The introduction of wealth and climate taxes and of a minimum CIT rate would bring an annual amount of USD 695 billion

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Every year, global CIT revenues are as much as USD 240 billion lower due to profit shifting to tax havens.

The world’s wealthiest individuals transfer USD 7.6 trillion to offshore accounts to escape tax administrations. As indicated by the Polish Economic Institute in its report entitled ‘Global taxes in the post-COVID-19 era’, the introduction of global wealth tax, global climate tax and a global minimum CIT rate would result in annual revenues of USD 289 billion, USD 279 billion and USD 127 billion respectively. Such funds would suffice to vaccinate every adult around the globe against COVID-19 4 times per year.

‘The COVID-19 pandemic has severely strained not only health systems, but also public budgets. According to the IMF data, deficits in major advanced economies have grown by almost 10 pps in relation to 2019. At the same time, tax collection has been increasingly difficult. The world’s largest corporations have optimisation mechanisms in place, whereas the wealthiest tend to conceal their incomes and assets in tax havens. This challenge can be addressed through global taxes. Their implementation will help tighten tax systems, increase budget revenues and eliminate tax free-riders’, says Piotr Arak, the Director of the Polish Economic Institute.

It follows from the PEI report that the adoption of the three global levies – with relatively low rates – would bring an annual amount of USD 695 billion. Collected and distributed at the national level, such funds would boost the quality of public services. For example, the money would be sufficient to cover 55 million nurses’ annual salaries worldwide.

From digital tax to global CIT

The pandemic has accentuated the importance of digitalisation. Hardly any family or firm around the globe would have survived the past year without businesses such as Google, Apple, Facebook or Amazon. At the same time, transnational corporations have been known for their avoiding corporate income taxes. Profit shifting to tax havens is common practice. Having noted record-high sales of EUR 44 in the EU in 2020, Amazon reported a loss of EUR 1.2 billion, thus avoiding income tax.

‘The OECD has been addressing this issue. We seem to be quite near a global compromise on the matter. Firstly, arrangements are being made to tax transnational corporations’ profits where they are earned. Secondly, we are close to a consensus on a global minimum CIT rate (15 per cent) for the largest multinational companies’, says Łukasz Błoński, an analyst at the Strategy Team of the Polish Economic Institute.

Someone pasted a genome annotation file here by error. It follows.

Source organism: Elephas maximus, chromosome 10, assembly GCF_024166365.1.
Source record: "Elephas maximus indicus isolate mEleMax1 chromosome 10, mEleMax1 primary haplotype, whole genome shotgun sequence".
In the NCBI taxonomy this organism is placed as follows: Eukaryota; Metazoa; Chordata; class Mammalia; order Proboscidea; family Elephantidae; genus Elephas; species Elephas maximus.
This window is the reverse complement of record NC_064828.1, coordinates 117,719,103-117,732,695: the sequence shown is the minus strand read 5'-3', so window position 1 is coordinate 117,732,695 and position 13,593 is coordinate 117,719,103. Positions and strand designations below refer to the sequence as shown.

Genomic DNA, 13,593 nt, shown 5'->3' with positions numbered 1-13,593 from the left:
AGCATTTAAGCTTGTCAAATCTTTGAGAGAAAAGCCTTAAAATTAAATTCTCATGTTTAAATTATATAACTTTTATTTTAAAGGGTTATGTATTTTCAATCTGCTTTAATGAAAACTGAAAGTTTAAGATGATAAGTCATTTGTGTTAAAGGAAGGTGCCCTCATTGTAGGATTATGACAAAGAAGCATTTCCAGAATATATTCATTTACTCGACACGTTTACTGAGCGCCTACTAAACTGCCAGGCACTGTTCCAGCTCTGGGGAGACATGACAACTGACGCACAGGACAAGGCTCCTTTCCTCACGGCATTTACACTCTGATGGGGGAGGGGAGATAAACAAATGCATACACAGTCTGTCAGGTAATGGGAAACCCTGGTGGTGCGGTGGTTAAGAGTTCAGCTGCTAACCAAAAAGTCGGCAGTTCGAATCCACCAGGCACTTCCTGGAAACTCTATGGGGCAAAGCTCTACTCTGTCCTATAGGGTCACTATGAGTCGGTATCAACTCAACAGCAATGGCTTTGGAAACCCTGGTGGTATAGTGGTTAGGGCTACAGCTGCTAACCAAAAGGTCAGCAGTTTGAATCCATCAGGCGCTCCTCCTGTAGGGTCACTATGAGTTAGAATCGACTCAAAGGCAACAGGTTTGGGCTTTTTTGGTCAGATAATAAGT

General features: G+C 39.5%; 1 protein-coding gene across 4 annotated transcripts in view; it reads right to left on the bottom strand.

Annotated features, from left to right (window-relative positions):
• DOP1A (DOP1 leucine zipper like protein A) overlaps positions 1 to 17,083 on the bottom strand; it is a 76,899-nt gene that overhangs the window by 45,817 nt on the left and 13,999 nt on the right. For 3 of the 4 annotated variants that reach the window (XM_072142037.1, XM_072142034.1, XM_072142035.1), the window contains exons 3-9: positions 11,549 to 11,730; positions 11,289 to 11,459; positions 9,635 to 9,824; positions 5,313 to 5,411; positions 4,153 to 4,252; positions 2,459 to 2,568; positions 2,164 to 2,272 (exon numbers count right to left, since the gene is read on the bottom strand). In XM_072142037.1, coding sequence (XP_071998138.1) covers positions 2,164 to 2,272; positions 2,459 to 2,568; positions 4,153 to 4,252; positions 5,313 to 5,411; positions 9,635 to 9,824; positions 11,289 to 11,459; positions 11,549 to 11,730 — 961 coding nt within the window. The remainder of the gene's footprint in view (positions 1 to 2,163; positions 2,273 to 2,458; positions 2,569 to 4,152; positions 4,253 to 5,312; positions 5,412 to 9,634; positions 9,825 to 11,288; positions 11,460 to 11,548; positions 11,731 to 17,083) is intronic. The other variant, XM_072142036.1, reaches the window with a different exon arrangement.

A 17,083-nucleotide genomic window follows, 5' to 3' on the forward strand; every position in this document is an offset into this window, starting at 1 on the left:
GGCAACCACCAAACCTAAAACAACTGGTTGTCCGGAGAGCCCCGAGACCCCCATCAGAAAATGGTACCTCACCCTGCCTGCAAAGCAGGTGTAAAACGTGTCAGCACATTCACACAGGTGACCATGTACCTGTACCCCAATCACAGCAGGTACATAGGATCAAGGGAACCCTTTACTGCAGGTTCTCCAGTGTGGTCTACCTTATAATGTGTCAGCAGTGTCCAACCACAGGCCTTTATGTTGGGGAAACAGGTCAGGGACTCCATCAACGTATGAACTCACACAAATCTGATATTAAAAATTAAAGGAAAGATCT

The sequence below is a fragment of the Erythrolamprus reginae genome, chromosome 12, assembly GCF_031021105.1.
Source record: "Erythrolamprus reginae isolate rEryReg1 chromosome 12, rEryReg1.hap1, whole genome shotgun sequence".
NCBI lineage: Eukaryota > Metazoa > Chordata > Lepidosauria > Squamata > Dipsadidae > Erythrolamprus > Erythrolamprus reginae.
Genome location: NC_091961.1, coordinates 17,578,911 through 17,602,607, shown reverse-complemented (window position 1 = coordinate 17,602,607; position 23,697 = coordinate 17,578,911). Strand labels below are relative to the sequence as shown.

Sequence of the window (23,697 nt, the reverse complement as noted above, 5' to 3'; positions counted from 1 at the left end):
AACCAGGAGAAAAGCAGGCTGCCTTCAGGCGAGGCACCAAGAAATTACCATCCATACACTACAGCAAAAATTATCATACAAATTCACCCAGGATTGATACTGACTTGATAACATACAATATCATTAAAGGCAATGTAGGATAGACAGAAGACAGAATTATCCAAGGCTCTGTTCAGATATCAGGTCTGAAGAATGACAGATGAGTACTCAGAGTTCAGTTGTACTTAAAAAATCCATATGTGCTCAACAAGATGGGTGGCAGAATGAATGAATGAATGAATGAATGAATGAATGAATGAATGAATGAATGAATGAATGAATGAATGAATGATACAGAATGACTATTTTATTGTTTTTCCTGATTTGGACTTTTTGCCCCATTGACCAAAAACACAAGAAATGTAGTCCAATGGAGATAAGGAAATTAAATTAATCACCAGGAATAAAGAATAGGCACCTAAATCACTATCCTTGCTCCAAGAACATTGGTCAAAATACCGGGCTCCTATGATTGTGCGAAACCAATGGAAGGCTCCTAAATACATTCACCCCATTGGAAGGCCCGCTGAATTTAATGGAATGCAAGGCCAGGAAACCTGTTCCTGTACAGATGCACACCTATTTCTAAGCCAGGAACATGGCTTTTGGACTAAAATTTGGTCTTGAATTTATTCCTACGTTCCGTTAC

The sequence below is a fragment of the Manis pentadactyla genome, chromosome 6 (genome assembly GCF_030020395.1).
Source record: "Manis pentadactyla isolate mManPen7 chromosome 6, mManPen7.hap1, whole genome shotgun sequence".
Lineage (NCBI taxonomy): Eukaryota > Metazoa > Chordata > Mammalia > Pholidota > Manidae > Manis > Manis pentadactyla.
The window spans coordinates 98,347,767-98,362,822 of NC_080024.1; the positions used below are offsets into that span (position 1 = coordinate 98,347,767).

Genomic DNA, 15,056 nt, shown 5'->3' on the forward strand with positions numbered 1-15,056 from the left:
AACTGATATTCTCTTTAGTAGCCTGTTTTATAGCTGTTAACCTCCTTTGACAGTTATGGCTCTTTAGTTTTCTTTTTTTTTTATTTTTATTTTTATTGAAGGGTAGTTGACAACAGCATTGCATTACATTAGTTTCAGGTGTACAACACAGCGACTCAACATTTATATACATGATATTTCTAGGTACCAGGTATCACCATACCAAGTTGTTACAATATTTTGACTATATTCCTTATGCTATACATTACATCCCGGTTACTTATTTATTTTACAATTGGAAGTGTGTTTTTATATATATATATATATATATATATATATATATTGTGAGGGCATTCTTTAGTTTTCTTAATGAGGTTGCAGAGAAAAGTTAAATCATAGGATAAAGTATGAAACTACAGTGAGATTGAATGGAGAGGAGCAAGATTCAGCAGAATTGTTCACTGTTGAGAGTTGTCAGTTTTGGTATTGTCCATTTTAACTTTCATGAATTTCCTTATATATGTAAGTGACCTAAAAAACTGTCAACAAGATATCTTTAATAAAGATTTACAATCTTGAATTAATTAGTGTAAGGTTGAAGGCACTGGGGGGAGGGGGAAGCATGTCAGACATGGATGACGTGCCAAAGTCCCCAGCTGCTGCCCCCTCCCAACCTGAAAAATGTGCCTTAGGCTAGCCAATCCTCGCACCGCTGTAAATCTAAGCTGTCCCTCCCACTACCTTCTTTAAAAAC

Tax the rich

For several decades, income and wealth inequalities have been increasing. In 2019, the richest 10 per cent of the world’s population owned 85 per cent of all global wealth. In 2020 alone, the value of billionaires expanded by over USD 5 trillion to as much as USD 13 trillion. Tax systems find it challenging to keep up with such fast-growing assets. In recent years, national states have significantly reduced taxes on the richest individuals, with limited capacities to cope with a wide range of tax avoidance measures. The wealthiest transferred USD 7.6 trillion to offshore accounts to escape tax administrations.

‘The wealth tax would apply to the top 0.01 per cent of the world’s richest citizens. In this group, a tax rate of merely 0.5 per cent for wealth above USD 10 million and 1.5 per cent for wealth above USD 1 billion could lead to collecting an annual amount of USD 289 billion. Without a major dent in their wealth, it may result in better redistribution or increased budget revenues’, explains Łukasz Błoński.

Additional taxes on environmental poisoners

The last recommendation is related to climate neutrality. Whereas some countries see the gravity of the issue and make efforts to reduce CO2 emissions, other states seem not to care or even treat their loose environmental standards as a comparative advantage. The answer could be the design and introduction of global climate tax, adjusted to the differentiated socio-economic development levels of particular regions. On the one hand, it will provide the funds necessary to fight the climate crisis; on the other hand, the tax tool will be adapted to the needs and capabilities of individual countries. Such a solution could bring USD 278 billion annually.

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The Polish Economic Institute is a public economic think-tank dating back to 1928. Its research spans foreign trade, macroeconomics, energy and the digital economy, with strategic analyses on key areas of social and public life in Poland. The Institute provides analysis and expertise for the implementation of the Strategy for Responsible Development and helps popularise Polish economic and social research in the country and abroad.

 

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Ewa Balicka-Sawiak

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E: ewa.balicka@pie.net.pl

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